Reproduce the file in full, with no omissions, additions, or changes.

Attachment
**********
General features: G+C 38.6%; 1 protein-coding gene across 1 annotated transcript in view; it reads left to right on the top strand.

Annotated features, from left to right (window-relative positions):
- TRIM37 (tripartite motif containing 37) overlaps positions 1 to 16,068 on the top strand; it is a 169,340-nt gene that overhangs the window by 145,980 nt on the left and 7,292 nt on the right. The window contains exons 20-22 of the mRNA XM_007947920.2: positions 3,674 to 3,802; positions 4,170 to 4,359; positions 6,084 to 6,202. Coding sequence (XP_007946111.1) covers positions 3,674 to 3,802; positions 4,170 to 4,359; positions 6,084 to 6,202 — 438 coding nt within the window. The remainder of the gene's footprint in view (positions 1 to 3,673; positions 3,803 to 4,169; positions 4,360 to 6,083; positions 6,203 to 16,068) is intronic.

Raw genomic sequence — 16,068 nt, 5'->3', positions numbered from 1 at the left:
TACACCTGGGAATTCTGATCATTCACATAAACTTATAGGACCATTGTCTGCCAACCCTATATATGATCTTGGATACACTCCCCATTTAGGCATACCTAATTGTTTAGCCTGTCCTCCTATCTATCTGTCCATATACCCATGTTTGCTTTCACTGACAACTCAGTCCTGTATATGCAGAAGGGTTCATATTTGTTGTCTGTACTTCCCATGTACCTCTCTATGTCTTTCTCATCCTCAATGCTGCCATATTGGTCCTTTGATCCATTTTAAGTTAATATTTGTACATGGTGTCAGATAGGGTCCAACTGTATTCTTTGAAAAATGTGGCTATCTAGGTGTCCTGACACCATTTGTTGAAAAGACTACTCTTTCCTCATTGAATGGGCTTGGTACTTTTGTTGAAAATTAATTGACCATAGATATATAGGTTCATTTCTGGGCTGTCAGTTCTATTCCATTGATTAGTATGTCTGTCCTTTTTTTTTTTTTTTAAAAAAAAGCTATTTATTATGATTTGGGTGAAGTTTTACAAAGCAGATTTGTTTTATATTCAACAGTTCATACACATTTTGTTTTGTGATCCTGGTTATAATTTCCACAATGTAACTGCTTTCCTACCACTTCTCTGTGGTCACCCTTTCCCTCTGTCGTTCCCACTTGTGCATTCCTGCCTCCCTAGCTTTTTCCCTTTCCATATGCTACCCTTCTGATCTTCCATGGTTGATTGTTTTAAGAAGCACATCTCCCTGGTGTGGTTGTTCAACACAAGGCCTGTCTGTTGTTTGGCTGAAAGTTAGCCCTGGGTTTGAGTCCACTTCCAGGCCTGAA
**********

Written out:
General features: G+C 38.6%; 1 protein-coding gene across 1 annotated transcript in view; it reads left to right on the top strand.

Annotated features, from left to right (window-relative positions):
- TRIM37 (tripartite motif containing 37) overlaps positions 1 to 16,068 on the top strand; it is a 169,340-nt gene that overhangs the window by 145,980 nt on the left and 7,292 nt on the right. The window contains exons 20-22 of the mRNA XM_007947920.2: positions 3,674 to 3,802; positions 4,170 to 4,359; positions 6,084 to 6,202. Coding sequence (XP_007946111.1) covers positions 3,674 to 3,802; positions 4,170 to 4,359; positions 6,084 to 6,202 — 438 coding nt within the window. The remainder of the gene's footprint in view (positions 1 to 3,673; positions 3,803 to 4,169; positions 4,360 to 6,083; positions 6,203 to 16,068) is intronic.

Raw genomic sequence — 16,068 nt, 5'->3', positions numbered from 1 at the left:
TACACCTGGGAATTCTGATCATTCACATAAACTTATAGGACCATTGTCTGCCAACCCTATATATGATCTTGGATACACTCCCCATTTAGGCATACCTAATTGTTTAGCCTGTCCTCCTATCTATCTGTCCATATACCCATGTTTGCTTTCACTGACAACTCAGTCCTGTATATGCAGAAGGGTTCATATTTGTTGTCTGTACTTCCCATGTACCTCTCTATGTCTTTCTCATCCTCAATGCTGCCATATTGGTCCTTTGATCCATTTTAAGTTAATATTTGTACATGGTGTCAGATAGGGTCCAACTGTATTCTTTGAAAAATGTGGCTATCTAGGTGTCCTGACACCATTTGTTGAAAAGACTACTCTTTCCTCATTGAATGGGCTTGGTACTTTTGTTGAAAATTAATTGACCATAGATATATAGGTTCATTTCTGGGCTGTCAGTTCTATTCCATTGATTAGTATGTCTGTCCTTTTTTTTTTTTTTTAAAAAAAAGCTATTTATTATGATTTGGGTGAAGTTTTACAAAGCAGATTTGTTTTATATTCAACAGTTCATACACATTTTGTTTTGTGATCCTGGTTATAATTTCCACAATGTAACTGCTTTCCTACCACTTCTCTGTGGTCACCCTTTCCCTCTGTCGTTCCCACTTGTGCATTCCTGCCTCCCTAGCTTTTTCCCTTTCCATATGCTACCCTTCTGATCTTCCATGGTTGATTGTTTTAAGAAGCACATCTCCCTGGTGTGGTTGTTCAACACAAGGCCTGTCTGTTGTTTGGCTGAAAGTTAGCCCTGGGTTTGAGTCCACTTCCAGGCCTGAA